“Tibia and fibula” are possibly among the most feared few words in the sports world, a combination of seven syllables and 14 letters that can only mean one thing when uttered by a doctor: bad news.
Jorge Sampaoli can vouch for that, having broken both bones in an injury that cut short his playing career before he had even had a chance to grace Argentina's top flight. He was 19 at time, full of rage but with many dreams to pursue, dreams he would look to fulfil from the dugout, in circumstances that were far from ordinary for a budding coach. With no professional career behind him, the Casilda-born Sampaoli took a job as a bank teller and also worked in a civil registry to fund his passion as an amateur coach. Learning his trade in the lower leagues, he battled against preconceptions and his lack of top-level experience, and came out a winner.
Now 56, the highly regarded Copa America-winning coach has established himself in the elite, having also gone up against Luis Enrique and Pep Guardiola for the 2015 FIFA Men’s Football Coach of the Year award, and is currently pondering his future having brought to an end his tenure with Chile.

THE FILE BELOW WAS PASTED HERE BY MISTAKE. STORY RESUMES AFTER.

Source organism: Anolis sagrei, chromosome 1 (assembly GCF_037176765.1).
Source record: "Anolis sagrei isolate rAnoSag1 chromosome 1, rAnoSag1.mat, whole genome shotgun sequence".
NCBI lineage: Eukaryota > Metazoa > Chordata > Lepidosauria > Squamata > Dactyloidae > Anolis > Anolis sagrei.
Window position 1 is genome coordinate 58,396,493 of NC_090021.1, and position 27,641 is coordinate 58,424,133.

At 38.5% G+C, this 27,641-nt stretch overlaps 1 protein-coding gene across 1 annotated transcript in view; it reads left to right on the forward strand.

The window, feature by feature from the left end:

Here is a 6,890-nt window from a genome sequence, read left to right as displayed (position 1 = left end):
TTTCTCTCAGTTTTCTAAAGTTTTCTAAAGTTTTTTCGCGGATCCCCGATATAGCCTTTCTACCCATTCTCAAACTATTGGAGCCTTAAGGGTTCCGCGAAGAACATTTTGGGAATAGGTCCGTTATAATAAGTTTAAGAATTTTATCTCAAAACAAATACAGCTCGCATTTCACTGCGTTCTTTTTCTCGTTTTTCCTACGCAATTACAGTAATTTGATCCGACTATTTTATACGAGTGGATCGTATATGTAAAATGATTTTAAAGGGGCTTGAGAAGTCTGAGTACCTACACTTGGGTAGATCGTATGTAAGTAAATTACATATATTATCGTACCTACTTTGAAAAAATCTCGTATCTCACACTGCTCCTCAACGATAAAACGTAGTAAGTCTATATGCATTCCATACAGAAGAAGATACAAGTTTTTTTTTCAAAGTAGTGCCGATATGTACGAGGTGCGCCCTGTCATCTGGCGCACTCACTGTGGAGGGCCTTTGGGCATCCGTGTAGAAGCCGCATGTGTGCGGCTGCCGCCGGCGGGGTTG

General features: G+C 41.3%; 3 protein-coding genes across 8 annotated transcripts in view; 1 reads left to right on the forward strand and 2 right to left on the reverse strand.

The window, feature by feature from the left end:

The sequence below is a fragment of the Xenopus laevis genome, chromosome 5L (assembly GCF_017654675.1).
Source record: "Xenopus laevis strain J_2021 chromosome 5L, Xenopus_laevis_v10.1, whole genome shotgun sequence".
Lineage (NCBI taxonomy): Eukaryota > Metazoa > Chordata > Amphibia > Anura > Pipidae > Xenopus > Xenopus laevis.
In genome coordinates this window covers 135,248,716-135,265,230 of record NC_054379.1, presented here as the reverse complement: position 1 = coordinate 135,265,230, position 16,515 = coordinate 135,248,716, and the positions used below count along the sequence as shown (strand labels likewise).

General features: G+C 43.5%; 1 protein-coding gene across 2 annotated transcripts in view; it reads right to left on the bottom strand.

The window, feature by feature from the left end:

The one and only coach from South America to receive a Ballon d’Or Gala nomination for his work there, Sampaoli spoke exclusively to FIFA.com, telling us: “I never listened to the people who said to me that I couldn’t.”
FIFA.com: Why is it so difficult for anyone working in South American football to gain international recognition?
Jorge Sampaoli: It’s all to do with the number of voters in each region: Asia, Africa… there are so many other places that have much closer links to European football. The idea of analysing our football is all a bit remote for them. Maybe if you beat Barcelona at the Club World Cup then you might get people in Europe, Asia or Africa to sit up and take notice of you. What we achieved with Chile was very important, including the tours we went on and our good performances against England, Germany, Brazil and Spain. That helped raise our profile.
Where were you when you heard you’d been nominated?
I was in Chile at the time. It was quite a shock and I really couldn’t believe it. I felt very excited about it and it made me think of the difficult and traumatic situations I’ve been through in my career, and of my coaching team and everything we’ve done together. I thought about that and the players, of course. I wouldn’t have got there without them.